Cherrapunjee is located in the East Khasi Hills in the northeastern state of Meghalaya in India. It is 1,290 metres above sea level and perched on the southern edge of the Shillong Plateau.
The locals living in and around Cherrapunjee are known as Khasis. They have a matrilineal culture in which women own the property of the family and children take on the surname of the mother.
Cherrapunjee is famous for having one of the world’s highest average annual rainfall levels and is known as "the rainiest place on Earth". Much of the torrential monsoon rain runs off the mountains into the valley below, which receives an annual rainfall of 1,270 centimetres. The monsoon clouds fly unhindered over the plains of Bangladesh then hit the Khasi Hills that rise abruptly to a height of about 1370 m within two to five km.
This area is also famous for its living root bridges. One of the most amazing structures I have ever seen.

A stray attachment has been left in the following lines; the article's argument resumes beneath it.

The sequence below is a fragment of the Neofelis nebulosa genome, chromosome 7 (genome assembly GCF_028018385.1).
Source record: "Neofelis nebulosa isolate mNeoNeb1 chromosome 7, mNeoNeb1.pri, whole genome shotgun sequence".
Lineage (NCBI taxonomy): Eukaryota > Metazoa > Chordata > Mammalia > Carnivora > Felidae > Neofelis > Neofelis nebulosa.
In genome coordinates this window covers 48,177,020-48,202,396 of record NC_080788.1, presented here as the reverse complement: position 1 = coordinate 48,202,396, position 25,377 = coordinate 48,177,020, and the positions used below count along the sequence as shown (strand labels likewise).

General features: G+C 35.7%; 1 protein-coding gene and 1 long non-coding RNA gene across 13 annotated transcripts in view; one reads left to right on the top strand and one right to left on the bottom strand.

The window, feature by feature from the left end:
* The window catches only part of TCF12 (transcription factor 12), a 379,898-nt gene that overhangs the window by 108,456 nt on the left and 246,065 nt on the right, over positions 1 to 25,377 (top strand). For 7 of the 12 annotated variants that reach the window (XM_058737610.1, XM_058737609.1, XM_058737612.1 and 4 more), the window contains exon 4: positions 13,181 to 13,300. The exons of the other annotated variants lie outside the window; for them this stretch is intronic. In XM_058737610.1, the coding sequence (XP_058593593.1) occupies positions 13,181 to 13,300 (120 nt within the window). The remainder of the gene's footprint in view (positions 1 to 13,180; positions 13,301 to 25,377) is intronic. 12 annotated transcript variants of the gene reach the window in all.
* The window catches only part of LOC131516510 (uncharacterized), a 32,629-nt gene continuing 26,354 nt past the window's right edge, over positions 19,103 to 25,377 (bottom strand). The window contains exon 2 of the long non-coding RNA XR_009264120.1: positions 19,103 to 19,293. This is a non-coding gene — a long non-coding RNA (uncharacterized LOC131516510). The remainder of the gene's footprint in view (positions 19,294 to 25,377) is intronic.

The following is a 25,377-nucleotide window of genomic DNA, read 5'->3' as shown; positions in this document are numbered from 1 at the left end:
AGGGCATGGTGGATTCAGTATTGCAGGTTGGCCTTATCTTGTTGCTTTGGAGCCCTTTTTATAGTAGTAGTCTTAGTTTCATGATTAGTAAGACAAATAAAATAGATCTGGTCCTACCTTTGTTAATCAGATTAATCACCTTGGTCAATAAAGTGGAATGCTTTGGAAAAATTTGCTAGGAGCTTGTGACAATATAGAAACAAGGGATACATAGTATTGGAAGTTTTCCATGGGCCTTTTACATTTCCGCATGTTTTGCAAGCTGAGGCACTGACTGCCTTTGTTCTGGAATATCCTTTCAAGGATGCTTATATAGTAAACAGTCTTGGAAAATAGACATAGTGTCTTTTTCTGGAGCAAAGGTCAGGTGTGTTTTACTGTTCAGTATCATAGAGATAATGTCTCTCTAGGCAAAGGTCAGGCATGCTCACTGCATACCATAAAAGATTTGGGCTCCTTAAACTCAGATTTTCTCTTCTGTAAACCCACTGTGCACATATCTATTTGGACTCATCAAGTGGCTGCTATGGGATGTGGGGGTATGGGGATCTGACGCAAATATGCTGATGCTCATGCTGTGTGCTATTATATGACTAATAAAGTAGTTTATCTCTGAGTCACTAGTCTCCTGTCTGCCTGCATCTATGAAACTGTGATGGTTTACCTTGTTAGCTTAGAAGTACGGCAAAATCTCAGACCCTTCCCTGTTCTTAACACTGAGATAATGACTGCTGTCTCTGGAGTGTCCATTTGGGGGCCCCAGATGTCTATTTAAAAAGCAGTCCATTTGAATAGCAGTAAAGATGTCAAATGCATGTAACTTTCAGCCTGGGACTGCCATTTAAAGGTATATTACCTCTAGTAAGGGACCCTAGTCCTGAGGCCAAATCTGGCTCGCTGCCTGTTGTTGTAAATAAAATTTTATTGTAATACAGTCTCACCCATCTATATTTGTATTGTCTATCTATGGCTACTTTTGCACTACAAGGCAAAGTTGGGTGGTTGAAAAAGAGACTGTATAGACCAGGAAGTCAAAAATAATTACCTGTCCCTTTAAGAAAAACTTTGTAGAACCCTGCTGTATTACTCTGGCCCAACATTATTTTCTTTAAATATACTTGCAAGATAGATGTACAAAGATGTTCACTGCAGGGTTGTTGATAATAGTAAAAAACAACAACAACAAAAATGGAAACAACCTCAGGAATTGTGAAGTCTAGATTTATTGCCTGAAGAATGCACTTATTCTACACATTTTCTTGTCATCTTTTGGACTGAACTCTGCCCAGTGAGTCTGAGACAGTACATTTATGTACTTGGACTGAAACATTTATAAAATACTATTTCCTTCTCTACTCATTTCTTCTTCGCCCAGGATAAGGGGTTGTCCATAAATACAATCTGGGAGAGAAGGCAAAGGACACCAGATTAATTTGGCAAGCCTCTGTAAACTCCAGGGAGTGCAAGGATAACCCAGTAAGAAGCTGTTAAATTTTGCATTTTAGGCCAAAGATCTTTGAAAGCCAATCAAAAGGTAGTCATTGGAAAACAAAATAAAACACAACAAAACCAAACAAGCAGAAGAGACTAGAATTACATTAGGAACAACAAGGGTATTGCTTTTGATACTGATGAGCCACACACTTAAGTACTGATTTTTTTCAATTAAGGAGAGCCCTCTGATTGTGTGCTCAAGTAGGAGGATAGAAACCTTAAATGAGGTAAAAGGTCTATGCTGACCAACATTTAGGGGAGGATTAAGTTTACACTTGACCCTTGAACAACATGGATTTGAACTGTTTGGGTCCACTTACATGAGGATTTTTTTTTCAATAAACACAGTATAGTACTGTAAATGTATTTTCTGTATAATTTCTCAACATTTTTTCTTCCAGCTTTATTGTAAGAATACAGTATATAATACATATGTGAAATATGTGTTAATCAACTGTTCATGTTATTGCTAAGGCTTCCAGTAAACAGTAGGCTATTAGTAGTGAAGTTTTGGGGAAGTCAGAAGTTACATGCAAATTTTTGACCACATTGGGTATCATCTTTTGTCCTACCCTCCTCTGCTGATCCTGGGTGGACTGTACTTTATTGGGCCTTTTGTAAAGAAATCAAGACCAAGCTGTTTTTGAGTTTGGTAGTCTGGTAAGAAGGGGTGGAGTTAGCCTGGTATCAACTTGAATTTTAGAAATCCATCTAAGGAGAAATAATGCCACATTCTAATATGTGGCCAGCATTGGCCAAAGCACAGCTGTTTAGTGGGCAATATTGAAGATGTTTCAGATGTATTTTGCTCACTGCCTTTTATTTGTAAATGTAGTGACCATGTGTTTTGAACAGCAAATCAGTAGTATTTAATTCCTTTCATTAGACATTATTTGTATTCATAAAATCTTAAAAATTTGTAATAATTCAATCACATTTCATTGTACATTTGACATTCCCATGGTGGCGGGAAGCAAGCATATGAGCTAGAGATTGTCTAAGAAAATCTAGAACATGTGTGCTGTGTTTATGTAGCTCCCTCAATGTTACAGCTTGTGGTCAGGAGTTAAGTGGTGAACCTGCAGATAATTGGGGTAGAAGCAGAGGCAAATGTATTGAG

Over hundreds of years the Khasi have been using the qualities of the Ficus elastica, a species of Indian rubber tree with an incredibly strong root system, to build bridges to cross rivers and streams.
Betel nut tree trunks are sliced half in the middle, hollowed out, positioned according to the requirement of the bridge, and then the thin, long tender roots are passed through these hollowed out betel nut tree trunks.
The roots start growing towards the directed end. Stones are used to fill any gaps and over time they get embedded in the floor of the root bridge. The process of building a bridge takes 10–15 years. These bridges last hundreds of years with one of the oldest being over 500 years old.
Copyright: Claudia Leisinger
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